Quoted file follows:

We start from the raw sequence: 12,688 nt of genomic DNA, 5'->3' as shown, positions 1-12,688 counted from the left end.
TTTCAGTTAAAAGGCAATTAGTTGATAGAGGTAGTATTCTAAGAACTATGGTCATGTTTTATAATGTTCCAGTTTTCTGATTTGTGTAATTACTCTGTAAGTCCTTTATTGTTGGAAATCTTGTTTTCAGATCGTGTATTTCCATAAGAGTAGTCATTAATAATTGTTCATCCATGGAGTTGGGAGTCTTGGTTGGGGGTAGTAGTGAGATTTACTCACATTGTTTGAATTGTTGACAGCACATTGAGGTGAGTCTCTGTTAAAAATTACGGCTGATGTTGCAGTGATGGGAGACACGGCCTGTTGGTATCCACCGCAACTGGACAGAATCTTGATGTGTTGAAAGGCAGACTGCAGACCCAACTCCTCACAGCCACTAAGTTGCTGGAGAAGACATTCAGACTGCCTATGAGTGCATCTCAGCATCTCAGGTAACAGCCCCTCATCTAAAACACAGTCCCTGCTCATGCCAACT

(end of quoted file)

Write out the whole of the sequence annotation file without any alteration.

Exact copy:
We start from the raw sequence: 12,688 nt of genomic DNA, 5'->3' as shown, positions 1-12,688 counted from the left end.
TTTCAGTTAAAAGGCAATTAGTTGATAGAGGTAGTATTCTAAGAACTATGGTCATGTTTTATAATGTTCCAGTTTTCTGATTTGTGTAATTACTCTGTAAGTCCTTTATTGTTGGAAATCTTGTTTTCAGATCGTGTATTTCCATAAGAGTAGTCATTAATAATTGTTCATCCATGGAGTTGGGAGTCTTGGTTGGGGGTAGTAGTGAGATTTACTCACATTGTTTGAATTGTTGACAGCACATTGAGGTGAGTCTCTGTTAAAAATTACGGCTGATGTTGCAGTGATGGGAGACACGGCCTGTTGGTATCCACCGCAACTGGACAGAATCTTGATGTGTTGAAAGGCAGACTGCAGACCCAACTCCTCACAGCCACTAAGTTGCTGGAGAAGACATTCAGACTGCCTATGAGTGCATCTCAGCATCTCAGGTAACAGCCCCTCATCTAAAACACAGTCCCTGCTCATGCCAACT